Lately I have been reminded what it takes to live in rural Minnesota. You have to have snow removal equipment in addition to a rusty shovel or two. Everyone (even my mother) owns a shovel that they use to move some snow around. These come in several sizes and styles. There is the back breaking, short handled grain scoop. This implement can hold enough snow to make a small car disappear until April with this just a few shovels. There are metal shovels that are virtually worthless because the snow just slides off the flat shiny square – they have a Charlie Brown quality to them. There are those that are shaped like a small plow when you just want to push instead of shovel. I have also noticed the ones with the S curved handle that are supposedly easier on your back – that assumes of course that you leave it leaning against the wall of the garage.
But, if you have a large driveway, or a long sidewalk – you need some horsepower. As is my style – I like to experiment with various scenarios. I have however resisted hanging a plow on the front of my pick-up truck – it always seemed like an advertisement for work that you didn’t want - such as plowing everyone’s driveway in a five mile radius.
When we bought the hobby farm I obtained a tractor at an auction - because I thought if you have a barn you should have a tractor. It was a 1943 John Deere A that just about killed me. It was a big as a circus elephant with a narrow front that made me think I was riding a large tippy tricycle. To start it required spinning a large flywheel with one hand while pushing the starting button with the other. This usually failed to start it on the first seventy-three tries. By then I had lost all feeling in my left arm and was ready for the insane asylum.
On the rare occasion when it did start - which was usually preceded by a visit from Bruce the mechanically inclined neighbor – I would almost freeze to death. As I sat up in the tractor (approximately ten feet in the air) I was exposed to all of nature’s fury. If there was a wind, I would catch every bit of it. After a few hours of mixing snow, gravel, grass and dirt into unsightly piles purposely placed around the yard, I would back the tractor into the barn. With limbs as stiff as boards, I would fall to the barn floor frozen, and then walk like a wooden man to the house where I would bathe in hot chocolate.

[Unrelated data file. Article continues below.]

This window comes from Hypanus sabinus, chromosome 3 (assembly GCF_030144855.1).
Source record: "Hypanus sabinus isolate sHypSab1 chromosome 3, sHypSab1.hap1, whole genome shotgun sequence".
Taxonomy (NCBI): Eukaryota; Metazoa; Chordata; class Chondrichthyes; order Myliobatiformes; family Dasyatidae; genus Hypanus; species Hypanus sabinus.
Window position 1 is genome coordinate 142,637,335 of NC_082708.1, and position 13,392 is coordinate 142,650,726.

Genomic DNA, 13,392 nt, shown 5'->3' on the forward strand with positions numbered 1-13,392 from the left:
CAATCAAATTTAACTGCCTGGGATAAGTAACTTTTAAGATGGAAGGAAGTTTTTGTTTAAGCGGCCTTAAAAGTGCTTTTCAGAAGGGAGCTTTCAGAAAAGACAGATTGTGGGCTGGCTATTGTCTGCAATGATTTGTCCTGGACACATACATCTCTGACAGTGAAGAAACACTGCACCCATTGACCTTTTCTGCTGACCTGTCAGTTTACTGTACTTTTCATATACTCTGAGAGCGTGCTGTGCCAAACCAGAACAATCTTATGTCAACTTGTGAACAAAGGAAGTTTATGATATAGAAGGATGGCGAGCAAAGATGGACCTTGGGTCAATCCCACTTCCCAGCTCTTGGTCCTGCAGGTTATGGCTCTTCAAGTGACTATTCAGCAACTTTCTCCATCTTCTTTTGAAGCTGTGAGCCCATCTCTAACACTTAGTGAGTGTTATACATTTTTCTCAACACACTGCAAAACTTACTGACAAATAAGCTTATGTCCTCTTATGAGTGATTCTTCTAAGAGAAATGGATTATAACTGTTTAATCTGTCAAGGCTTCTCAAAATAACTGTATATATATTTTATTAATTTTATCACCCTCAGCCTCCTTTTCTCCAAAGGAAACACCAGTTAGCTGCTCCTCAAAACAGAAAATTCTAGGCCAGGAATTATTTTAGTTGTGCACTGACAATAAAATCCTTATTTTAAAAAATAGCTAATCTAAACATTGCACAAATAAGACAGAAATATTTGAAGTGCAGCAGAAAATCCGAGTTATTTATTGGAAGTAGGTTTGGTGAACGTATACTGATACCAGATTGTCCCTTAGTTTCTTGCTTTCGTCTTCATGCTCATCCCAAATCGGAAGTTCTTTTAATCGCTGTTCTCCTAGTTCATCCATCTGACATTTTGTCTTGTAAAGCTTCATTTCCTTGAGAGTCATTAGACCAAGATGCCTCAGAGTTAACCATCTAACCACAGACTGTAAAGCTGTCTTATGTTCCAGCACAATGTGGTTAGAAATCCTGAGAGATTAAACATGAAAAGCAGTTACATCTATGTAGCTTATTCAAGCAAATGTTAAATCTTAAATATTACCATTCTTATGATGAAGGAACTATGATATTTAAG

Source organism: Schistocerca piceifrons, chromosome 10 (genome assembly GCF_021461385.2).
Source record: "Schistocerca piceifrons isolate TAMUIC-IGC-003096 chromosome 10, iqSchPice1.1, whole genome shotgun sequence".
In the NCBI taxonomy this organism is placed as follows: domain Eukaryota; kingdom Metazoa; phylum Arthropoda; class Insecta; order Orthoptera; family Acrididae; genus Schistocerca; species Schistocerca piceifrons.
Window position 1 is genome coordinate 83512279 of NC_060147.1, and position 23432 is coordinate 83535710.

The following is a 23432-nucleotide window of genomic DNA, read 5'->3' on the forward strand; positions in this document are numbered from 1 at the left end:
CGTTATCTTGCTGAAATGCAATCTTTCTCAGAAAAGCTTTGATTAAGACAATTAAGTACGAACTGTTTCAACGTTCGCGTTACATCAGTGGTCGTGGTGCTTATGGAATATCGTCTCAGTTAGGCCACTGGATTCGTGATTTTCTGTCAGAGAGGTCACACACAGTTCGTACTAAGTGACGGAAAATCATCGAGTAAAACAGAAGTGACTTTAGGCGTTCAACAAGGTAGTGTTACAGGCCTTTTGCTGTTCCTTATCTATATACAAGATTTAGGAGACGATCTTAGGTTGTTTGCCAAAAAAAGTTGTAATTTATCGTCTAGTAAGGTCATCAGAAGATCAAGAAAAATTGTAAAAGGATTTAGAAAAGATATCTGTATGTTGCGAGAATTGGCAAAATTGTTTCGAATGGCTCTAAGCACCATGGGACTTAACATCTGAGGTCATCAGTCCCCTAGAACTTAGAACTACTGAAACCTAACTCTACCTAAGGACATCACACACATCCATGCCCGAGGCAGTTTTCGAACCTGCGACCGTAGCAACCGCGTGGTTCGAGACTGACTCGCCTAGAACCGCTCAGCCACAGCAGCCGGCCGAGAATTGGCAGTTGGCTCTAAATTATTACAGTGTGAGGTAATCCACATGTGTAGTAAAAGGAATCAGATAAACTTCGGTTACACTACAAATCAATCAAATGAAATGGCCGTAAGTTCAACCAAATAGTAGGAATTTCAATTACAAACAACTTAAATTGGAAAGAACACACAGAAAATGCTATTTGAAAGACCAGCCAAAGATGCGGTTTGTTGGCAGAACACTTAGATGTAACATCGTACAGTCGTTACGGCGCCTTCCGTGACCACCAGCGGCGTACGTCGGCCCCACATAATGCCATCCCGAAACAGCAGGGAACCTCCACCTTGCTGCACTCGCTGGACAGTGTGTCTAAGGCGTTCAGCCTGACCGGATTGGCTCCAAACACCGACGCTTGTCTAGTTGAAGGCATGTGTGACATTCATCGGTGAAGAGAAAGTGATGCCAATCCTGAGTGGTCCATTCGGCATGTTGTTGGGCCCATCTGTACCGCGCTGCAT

I replaced that with another piece of equipment. This gem was a 30 year old skid loader that I purchased from a friend of mine in the landscape business. For the first few years it seemed to do a tolerable job, but then things started to go out on it. I spent the necessary time and money on it over several years until I had just about run out of both. I finally broke down (as was the style of the tractors) and purchased a new piece of equipment. I can now attach the bucket and plow to the tractor, start it – do my snow removal routine – and park it in the barn (I still fall frozen to the floor, though not as far). Although, I do all of this in less time that it took me not to get the other tractors started, I still miss the struggle – it helped keep me warm.